In the future, the most successful of us will be those who are able to disconnect from our small screens and give our full focus and attention to the people next to us, standing in front of us. The most successful of us in life will be those who are fully connected to our loved ones. In business, too, the most successful of us will be those who are able to give our full, focused attention to what’s truly important rather than dividing it among the trivial and unimportant.
To connect, disconnect.

Anthony Iannarino is the managing director of B2B Sales Coach & Consultancy, a boutique sales coaching and consulting company, and an adjunct faculty member at Capital University’s School of Management and Leadership. For more information, so go http://thesalesblog.com/s-anthony-iannarino/


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Saturday, June 16, 2012

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Responding to 'It Costs Too Much' by Geoffrey James

You can gently transform the world's most common sales objection into a commitment to buy your product.

There's a point in nearly every sales situation where the customer says something like "it costs too much" or "the price is too high."  The dumbest thing you can do at this point is to trot out the kind of canned answers they teach in sales training courses.
Here's a much more powerful approach, based upon a conversation with Bob Nicols, CEO of Axiom Sales Force Development. Take these steps, one by one.
1. Uncover the Real Objection
When you encounter a price objection, find out whether it's a smokescreen for objections to your product or service. To do this, ask the following question:  
"If we set price aside for a moment, do we have the products that you want to buy and the support organization that you want to buy from?" 
That's powerful stuff, because it smokes out reality.  Here's how.
If the customer's response is "no" or "maybe," price is not your only problem and may not even be the problem.   In this case, you'll need to ask further questions to determine what concerns the buyer has with your product and/or support.  Handle those objections first–because negotiating price is meaningless if the customer does not want to buy what you are selling.
For example, if a customer has a global operation and you don't have service centers outside the United States, that prospect might question whether your firm can adequately provide service after your product has been purchased.  Your challenge now is to describe why remote service from the U.S. is a viable option.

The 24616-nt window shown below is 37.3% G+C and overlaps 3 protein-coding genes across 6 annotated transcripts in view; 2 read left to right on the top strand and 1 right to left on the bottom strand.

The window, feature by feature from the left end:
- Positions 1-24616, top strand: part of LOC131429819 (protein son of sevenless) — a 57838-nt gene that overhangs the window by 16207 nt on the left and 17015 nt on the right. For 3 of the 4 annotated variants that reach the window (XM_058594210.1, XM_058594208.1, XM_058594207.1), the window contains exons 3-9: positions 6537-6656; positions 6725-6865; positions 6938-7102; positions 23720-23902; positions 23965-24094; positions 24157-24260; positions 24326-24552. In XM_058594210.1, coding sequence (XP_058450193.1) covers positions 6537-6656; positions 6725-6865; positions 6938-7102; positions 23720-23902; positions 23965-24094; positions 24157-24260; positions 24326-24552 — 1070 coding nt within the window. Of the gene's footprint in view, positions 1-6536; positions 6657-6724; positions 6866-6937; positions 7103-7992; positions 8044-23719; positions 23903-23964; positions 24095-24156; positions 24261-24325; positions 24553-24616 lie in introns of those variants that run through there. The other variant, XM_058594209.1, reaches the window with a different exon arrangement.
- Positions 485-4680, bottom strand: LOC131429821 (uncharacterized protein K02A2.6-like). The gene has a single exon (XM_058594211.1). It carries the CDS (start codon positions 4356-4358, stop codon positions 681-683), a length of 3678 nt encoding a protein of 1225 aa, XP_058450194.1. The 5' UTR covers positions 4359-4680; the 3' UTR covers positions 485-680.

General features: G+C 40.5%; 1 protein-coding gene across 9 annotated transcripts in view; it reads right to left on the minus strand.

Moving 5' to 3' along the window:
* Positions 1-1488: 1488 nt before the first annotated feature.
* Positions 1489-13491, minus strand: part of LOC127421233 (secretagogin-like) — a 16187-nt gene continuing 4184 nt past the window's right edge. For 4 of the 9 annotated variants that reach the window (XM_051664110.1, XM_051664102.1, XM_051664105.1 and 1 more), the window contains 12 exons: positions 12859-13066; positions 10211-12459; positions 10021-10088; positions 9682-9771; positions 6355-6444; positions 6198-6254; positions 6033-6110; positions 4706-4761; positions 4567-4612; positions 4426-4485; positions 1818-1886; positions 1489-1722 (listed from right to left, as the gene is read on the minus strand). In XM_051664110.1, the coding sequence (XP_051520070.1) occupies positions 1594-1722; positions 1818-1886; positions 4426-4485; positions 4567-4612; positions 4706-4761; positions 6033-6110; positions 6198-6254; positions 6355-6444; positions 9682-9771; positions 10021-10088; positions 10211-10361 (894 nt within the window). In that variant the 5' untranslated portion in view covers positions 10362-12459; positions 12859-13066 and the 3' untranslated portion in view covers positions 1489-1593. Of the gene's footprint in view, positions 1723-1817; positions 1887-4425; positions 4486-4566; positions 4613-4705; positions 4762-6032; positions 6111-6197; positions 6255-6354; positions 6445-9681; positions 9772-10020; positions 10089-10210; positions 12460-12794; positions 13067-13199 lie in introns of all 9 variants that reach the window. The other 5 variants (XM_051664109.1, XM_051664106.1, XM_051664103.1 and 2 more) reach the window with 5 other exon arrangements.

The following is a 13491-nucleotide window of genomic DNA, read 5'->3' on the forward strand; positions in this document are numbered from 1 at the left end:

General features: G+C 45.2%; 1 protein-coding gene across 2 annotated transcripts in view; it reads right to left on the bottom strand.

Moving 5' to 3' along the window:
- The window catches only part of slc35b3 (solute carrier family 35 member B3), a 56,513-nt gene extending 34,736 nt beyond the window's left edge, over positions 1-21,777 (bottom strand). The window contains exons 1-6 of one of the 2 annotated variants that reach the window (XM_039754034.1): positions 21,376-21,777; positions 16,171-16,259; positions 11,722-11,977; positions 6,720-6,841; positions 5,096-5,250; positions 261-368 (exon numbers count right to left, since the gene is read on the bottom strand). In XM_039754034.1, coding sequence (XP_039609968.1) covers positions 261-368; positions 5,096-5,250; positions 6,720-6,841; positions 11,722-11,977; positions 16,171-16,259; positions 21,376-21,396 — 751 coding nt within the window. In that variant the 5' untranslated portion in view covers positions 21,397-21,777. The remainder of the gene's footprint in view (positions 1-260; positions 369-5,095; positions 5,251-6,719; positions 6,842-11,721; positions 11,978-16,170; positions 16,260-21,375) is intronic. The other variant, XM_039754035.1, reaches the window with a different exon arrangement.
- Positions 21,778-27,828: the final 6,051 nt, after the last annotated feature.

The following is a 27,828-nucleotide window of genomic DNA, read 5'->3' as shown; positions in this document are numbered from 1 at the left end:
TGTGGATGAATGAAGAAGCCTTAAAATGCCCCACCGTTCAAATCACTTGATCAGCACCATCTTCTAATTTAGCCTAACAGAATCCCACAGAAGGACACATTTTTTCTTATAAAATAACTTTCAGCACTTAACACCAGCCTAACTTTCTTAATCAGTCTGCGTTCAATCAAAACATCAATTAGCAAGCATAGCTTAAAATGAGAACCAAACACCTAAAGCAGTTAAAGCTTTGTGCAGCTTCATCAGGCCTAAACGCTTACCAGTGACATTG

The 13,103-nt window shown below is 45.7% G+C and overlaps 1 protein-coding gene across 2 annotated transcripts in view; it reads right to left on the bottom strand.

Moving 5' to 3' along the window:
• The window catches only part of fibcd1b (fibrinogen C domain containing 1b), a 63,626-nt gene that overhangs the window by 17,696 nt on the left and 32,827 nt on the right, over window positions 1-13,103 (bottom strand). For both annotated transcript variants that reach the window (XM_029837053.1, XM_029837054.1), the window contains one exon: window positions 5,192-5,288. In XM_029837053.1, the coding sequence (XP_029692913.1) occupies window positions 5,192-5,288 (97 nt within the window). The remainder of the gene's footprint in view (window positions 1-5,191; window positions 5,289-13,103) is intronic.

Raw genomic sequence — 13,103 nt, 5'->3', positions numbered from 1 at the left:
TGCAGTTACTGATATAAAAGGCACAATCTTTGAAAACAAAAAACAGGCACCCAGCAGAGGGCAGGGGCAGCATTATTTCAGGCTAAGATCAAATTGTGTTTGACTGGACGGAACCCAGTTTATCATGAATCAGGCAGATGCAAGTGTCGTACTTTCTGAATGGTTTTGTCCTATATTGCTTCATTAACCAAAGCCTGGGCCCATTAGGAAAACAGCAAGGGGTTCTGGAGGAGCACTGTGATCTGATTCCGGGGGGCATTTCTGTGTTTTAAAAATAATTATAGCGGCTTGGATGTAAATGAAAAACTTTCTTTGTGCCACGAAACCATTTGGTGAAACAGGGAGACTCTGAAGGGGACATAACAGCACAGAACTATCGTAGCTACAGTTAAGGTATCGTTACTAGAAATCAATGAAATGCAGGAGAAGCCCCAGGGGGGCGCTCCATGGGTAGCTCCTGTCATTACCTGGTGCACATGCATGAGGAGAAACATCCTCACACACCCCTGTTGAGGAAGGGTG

On the other hand, if the customer's answer is "yes," it's entirely appropriate to focus on price.
Your job is now to figure out how the customer is assessing your price.  Is it "too high" compared to a competitor?  Is it "too high" to fit into a budget?  Is it "too high" relative to the perceived economic benefit of having the product?
These are all quite different situations and demand a different response. For example, if a competitor's product is cheaper, you need to explain why your product is still the better value.  Contrariwise, if the price doesn't fit into the budget, you may need to introduce payment terms.
2. Find Out: Objection or Condition?
Once you understand what's going on, you need to determine whether you're dealing with it's  whether the objection is actually a condition.  This is absolutely critical: Objections are negotiable, but conditions are non-negotiable.
To discover whether an objection is actually a condition, ask the following question:
Is this a big enough concern that it will keep you from getting what you want to buy?
You will get one of three answers: no, maybe, or yes.  If the answer to the question is "maybe" or "no," you're dealing with an objection.
If the answer is "yes," you're dealing with a condition.
For example, if a "price is too high" objection is based upon a comparison with a competitive product, it is possible to negotiate the objection away by differentiating your product so that it seems to be the better value.
However, if the "price is too high" because the prospect literally does not have any money (say, it just filed bankruptcy), that's a condition.  It's pointless to attempt to negotiate it away, because the money just isn't there to spend.
Similarly, if a "you don't have feature X" objection is based upon a preconceived notion of how to solve a particular problem, you can negotiate the objection away by changing the prospect's notion of how to solve that problem.
If, on the other hand, the "you don't have feature X"  objection is based upon a statutory requirement to have feature X, that's a condition.  You're out of the running, so you might as well withdraw from the opportunity.
3. Show Empathy to the Customer
Once you've confirmed that the objection is an objection–rather than a condition–you can begin to position the discussion so that you and customer become partners in the process of coming up with a solution.